Do you ever find yourself just feeling helpless? Like you have just run out of options or you are just at a loss for words?
You might find yourself feeling this way quite often if a fighter pilot you know and love has found themselves in the midst of addiction – whether it be to drugs or alcohol.
Oftentimes, those who have spouses or other loved ones who have found themselves in the midst of addiction are incredibly unsure what to do…
What do you say?
How do you help them?
When have you done or said too much?
You will frequently find yourself asking questions like that as you struggle to decide what to do – what is best and how much is too much. However, when dealing with addiction in fighter pilots, other military personnel, or really just any addict in general, there are a few things to keep in mind…
You will never understand.
This is probably no secret to you – and your addicted loved one has probably also made this very clear – but you will never understand. A special circumstance that comes with fighter pilot addiction is the events leading up to the addiction…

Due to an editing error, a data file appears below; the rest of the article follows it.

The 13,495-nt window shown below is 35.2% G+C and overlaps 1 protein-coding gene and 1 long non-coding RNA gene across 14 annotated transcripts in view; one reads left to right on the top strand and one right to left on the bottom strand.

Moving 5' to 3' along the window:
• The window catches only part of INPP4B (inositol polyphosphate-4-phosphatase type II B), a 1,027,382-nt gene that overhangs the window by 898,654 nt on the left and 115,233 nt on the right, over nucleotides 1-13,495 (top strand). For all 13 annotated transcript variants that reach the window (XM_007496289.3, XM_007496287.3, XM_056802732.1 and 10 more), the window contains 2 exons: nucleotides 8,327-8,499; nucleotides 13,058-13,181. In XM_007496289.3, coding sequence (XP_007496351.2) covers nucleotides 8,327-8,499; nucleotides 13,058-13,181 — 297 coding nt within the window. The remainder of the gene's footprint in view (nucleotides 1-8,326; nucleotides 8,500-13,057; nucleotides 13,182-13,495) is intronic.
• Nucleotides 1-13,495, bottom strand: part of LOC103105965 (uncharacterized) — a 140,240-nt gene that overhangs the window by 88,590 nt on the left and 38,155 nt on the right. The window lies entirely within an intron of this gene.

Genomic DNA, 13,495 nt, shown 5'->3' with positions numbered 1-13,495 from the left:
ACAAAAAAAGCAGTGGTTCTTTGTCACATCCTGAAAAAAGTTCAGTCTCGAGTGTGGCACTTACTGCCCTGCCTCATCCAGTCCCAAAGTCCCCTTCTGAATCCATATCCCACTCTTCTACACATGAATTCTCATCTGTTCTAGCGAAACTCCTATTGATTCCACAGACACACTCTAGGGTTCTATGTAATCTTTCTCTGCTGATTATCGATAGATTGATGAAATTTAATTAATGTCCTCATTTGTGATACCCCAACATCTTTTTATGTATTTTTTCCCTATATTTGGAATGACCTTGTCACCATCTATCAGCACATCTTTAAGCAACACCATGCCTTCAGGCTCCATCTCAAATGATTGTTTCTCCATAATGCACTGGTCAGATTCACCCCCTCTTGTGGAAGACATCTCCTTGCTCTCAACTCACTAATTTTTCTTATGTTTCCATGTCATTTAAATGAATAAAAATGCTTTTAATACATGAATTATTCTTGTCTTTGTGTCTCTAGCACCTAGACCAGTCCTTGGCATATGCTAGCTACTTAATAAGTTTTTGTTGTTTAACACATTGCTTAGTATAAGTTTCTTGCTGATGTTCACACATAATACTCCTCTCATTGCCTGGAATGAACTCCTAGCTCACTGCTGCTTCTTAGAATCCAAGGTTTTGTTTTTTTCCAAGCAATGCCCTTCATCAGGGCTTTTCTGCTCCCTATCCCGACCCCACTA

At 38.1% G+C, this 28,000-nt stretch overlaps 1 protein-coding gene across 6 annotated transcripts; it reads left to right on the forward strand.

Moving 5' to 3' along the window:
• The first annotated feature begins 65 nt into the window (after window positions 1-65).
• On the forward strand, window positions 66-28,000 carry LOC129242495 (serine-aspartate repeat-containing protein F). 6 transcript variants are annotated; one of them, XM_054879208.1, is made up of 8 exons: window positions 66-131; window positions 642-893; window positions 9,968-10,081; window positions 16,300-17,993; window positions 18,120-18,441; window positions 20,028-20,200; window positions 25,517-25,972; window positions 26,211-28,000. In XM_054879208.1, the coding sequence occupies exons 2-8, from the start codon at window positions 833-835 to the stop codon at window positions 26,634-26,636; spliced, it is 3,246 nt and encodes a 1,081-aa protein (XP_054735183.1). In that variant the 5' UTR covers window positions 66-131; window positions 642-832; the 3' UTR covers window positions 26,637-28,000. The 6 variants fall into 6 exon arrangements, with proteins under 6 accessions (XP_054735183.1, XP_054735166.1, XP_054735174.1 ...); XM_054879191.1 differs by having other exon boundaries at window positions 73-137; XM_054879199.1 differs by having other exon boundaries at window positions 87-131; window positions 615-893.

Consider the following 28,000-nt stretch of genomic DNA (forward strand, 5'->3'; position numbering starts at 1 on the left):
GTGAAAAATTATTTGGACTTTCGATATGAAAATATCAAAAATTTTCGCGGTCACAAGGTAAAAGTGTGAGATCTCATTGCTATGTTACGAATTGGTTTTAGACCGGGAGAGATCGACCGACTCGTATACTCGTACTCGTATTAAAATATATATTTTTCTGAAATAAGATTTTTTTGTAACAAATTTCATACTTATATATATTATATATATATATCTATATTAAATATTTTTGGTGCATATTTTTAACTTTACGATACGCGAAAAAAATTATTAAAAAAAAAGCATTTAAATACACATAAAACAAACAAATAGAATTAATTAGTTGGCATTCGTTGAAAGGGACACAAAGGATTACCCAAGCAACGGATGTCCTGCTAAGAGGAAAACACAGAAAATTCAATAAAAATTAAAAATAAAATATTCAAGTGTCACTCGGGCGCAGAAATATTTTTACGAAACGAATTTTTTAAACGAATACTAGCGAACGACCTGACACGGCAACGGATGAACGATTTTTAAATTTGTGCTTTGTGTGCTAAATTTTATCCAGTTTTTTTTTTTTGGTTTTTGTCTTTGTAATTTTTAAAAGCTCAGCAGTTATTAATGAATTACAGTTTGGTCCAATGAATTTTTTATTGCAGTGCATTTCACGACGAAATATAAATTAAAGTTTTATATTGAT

So, not only will you not understand what it is like to be addicted to something – unless you are a recovering addict yourself – you will also not understand what it is like to see the things they have seen and be in the positions they have been in. The events that take place in war take a toll on fighter pilots both mentally and physically, easily leading them to addiction.
So, as you try to help your loved one, be open-minded and try to console them with the typical, “I understand.”
They will need time to grieve.
They may want you involved in their grieving and they may not – it is all about how they feel best about going about it and what is beneficial to their healing.
Most fighter pilots, and other military personnel alike, often find themselves holding their emotions in. This can also aid in their falling into addiction.
As they begin to recover, they will need to grieve for two things: the times they had in the military – losses suffered, terrible acts were seen – and the quitting of their drug of choice. The drug is their crutch and it has continued to be a part of their life. In order to recover, it takes a grieving period just realizing that it is time to lose the substance and move on.
Wrapping It Up
In conclusion, addicts need help, love, and support. But, they also need you to be understanding and to learn how to properly help them.
Aiding an addict in recovery is a team effort that takes time and dedication from everyone.